(Part 1 of a Series)
Now, if you know the difference between embarrassment and shame, you'll remind me that I shouldn't feel shame at all about something like that. Shame is the feeling of painful awareness of sin (whether you call it by that name or not). For non-moral failures, I might understandably feel embarrassed, but I don't deserve to feel shame.
I do feel it, though. I feel it whenever anyone says anything negative about me or my efforts (especially my writing). I feel it even when the criticism is constructive, unless its offered very gently and obliquely. It's still hard for me to separate failure (or poor performance) in a task from failure as a whole person.
At this point, the world would be telling me that I need more self-esteem. But is that what God says I need?
For it is not the one who commends himself who is approved, but the one whom the Lord commends (2Co 10:18).
That verse tells me that it doesn't matter what I think of myself. It matters what the Lord thinks of me. Want a few more? Just listen to the "healthy self-esteem" in these verses...and what God thinks about it.
So then, because you are lukewarm, and neither cold nor hot, I will vomit you out of My mouth. Because you say, 'I am rich, have become wealthy, and have need of nothing'—and do not know that you are wretched, miserable, poor, blind, and naked (Jesus, in Rev 3:16-17).
"Two men went up to the temple to pray, one a Pharisee and the other a tax collector. The Pharisee stood and prayed thus with himself, 'God, I thank You that I am not like other men—extortioners, unjust, adulterers, or even as this tax collector. I fast twice a week; I give tithes of all that I possess.' And the tax collector, standing afar off, would not so much as raise his eyes to heaven, but beat his breast, saying, 'God, be merciful to me a sinner!' I tell you, this man went down to his house justified rather than the other; for everyone who exalts himself will be humbled, and he who humbles himself will be exalted." (Jesus, in Luke 18:10-14)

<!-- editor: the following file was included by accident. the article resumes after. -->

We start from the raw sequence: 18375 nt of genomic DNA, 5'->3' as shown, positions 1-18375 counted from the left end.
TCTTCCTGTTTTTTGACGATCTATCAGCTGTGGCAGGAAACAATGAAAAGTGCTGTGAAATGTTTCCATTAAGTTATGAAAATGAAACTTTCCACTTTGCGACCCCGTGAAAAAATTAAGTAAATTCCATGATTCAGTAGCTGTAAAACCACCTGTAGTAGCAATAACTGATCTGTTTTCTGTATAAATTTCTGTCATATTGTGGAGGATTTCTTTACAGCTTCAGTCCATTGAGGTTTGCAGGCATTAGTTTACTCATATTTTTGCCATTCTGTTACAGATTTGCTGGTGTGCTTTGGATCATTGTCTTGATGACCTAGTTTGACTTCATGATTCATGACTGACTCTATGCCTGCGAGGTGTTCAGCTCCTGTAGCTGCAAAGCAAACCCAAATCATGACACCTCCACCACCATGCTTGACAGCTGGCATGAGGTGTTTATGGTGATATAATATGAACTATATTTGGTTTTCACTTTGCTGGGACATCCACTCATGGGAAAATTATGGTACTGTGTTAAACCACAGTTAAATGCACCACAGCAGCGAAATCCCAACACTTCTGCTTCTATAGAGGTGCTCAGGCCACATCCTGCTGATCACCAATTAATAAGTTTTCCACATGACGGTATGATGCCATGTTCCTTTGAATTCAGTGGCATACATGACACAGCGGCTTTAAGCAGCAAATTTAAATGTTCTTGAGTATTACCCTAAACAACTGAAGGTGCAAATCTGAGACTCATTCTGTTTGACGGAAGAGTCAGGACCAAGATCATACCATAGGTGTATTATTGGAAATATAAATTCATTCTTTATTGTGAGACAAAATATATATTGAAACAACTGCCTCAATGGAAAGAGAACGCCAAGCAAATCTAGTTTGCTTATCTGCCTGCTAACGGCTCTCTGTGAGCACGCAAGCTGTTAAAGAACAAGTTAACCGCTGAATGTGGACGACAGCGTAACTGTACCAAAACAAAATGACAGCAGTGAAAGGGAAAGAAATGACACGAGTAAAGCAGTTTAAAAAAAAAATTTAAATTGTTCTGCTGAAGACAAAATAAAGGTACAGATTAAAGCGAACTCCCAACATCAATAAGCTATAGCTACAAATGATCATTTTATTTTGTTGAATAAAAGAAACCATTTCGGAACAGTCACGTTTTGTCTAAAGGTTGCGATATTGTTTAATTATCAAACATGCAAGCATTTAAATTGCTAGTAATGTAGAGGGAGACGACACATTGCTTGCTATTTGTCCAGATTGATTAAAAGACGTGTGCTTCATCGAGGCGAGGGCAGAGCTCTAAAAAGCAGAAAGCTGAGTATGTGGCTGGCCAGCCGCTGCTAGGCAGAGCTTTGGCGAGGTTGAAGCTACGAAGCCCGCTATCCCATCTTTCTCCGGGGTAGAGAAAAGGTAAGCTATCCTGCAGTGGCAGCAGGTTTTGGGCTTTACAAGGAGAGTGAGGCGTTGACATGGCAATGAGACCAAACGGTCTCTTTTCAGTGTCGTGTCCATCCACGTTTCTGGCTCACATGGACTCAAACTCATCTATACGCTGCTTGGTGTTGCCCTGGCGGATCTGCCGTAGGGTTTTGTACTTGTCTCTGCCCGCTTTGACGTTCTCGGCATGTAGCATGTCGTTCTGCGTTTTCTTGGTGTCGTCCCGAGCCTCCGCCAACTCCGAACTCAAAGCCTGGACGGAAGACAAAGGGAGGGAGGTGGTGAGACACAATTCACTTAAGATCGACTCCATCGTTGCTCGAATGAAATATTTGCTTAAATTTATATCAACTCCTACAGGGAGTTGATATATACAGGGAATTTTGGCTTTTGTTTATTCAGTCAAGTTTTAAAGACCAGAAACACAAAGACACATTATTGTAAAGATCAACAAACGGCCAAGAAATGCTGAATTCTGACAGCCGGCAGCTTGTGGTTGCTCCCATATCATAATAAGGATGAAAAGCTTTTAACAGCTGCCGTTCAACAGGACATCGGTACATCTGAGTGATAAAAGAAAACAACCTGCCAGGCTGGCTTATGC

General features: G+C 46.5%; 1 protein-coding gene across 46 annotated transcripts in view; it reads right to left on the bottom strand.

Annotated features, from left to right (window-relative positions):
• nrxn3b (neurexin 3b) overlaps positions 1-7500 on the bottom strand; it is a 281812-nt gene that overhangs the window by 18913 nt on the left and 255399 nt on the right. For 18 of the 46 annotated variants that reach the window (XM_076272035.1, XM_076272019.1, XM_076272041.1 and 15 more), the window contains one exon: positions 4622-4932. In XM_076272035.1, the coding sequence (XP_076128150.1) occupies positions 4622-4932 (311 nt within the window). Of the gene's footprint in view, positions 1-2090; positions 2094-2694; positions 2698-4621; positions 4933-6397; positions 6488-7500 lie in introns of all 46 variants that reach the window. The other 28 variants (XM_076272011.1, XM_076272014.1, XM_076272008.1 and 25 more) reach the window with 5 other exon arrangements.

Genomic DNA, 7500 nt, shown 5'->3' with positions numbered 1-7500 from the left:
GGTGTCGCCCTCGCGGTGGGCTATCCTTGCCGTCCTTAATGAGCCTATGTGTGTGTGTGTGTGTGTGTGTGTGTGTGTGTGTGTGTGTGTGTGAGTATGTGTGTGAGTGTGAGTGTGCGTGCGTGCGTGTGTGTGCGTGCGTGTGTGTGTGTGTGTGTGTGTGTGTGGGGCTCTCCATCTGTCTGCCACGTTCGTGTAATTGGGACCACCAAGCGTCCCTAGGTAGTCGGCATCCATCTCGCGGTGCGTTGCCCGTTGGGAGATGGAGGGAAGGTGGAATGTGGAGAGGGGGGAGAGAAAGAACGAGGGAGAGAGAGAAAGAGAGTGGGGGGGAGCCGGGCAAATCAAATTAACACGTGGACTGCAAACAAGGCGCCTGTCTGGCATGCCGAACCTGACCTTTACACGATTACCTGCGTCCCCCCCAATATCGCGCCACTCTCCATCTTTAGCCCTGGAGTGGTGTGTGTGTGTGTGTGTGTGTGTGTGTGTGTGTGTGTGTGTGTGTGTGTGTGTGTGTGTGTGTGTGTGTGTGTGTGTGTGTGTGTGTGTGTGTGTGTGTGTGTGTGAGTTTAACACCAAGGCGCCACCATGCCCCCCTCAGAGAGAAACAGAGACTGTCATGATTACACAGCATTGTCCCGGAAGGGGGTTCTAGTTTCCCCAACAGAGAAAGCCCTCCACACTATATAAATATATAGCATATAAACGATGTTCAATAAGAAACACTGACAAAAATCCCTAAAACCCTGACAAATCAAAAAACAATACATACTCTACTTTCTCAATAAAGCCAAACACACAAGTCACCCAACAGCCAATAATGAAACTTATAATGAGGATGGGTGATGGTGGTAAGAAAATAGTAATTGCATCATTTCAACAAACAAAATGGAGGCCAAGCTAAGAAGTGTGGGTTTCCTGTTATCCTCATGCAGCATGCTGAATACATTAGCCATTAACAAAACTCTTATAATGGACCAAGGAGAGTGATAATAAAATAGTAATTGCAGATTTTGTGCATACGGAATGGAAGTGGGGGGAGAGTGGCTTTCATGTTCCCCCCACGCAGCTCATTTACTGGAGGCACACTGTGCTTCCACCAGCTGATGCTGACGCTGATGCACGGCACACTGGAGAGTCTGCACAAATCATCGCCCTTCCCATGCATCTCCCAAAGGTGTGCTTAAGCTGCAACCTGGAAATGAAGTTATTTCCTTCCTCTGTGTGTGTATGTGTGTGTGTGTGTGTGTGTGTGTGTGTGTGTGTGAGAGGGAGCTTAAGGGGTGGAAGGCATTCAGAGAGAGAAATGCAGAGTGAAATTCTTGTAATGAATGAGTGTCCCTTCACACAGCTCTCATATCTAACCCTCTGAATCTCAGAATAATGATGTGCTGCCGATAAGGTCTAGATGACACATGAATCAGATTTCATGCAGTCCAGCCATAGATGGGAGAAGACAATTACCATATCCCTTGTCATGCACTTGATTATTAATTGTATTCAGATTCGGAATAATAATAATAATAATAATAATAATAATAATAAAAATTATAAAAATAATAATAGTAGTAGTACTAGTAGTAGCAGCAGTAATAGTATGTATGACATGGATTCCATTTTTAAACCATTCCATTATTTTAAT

For in his own eyes he flatters himself too much to detect or hate his sin (Ps. 36:2 NIV)
In other words, we can have tons of "high self-esteem," and have ourselves completely, tragically fooled.
"But wait!" you may protest. "You can't mean to tell me that God would ever want us to feel ashamed!"
Don't take my word for it. What does God say?
Were they ashamed when they had committed abomination? No! They were not at all ashamed; nor did they know how to blush. Therefore they shall fall among those who fall; at the time I punish them, they shall be cast down," says the LORD. (Jer 6:15)
"But what about in the Psalms?" you point out. "David says, 'Indeed, let no one who waits on You be ashamed.'" (Ps. 25:3) True, he says similar things throughout the Psalms. But read the whole verse here.
Indeed, let no one who waits on You be ashamed; Let those be ashamed who deal treacherously without cause. (Psa 25:3)
David never says that people who are embracing sin should go shame-free. He says quite the opposite. There is such a thing as godly shame, and as the verse in Jeremiah tells us above, it's a dreadful thing to fail to be ashamed when we ought to be.
If we pursue self-esteem, we run the very grave risk of glossing over our own sin, failing to see where we need to repent, and being numbered among the proud whom God resists (James 4:6).
So then, what? Should I continue to feel the kind of shame that plagues me when I see my own shortcomings? Absolutely not! But what am I to do about it, if not pursuing self-esteem?
I think this is a good place to stop. Take some time to think and pray about what has been said already. I promise, I'll come back with the two steps that I believe I need to follow to finally be free of inappropriate shame in a way that will delight my Heavenly Father. But if ending this way leaves you feeling uncomfortable or upset, I beg of you to search the Scriptures for what they actually say about this subject, ignoring the smooth talk of modern-day flatterers in whitewashed tombstone pulpits. It is far better to feel godly shame and experience the true repentance that follows, than to attempt to face judgment day with swaggering bravado that will melt before Him like a moth in a volcano.
For godly sorrow produces repentance leading to salvation, not to be regretted (2Co 7:10)
(Photo from Stock.xchng by Vivre)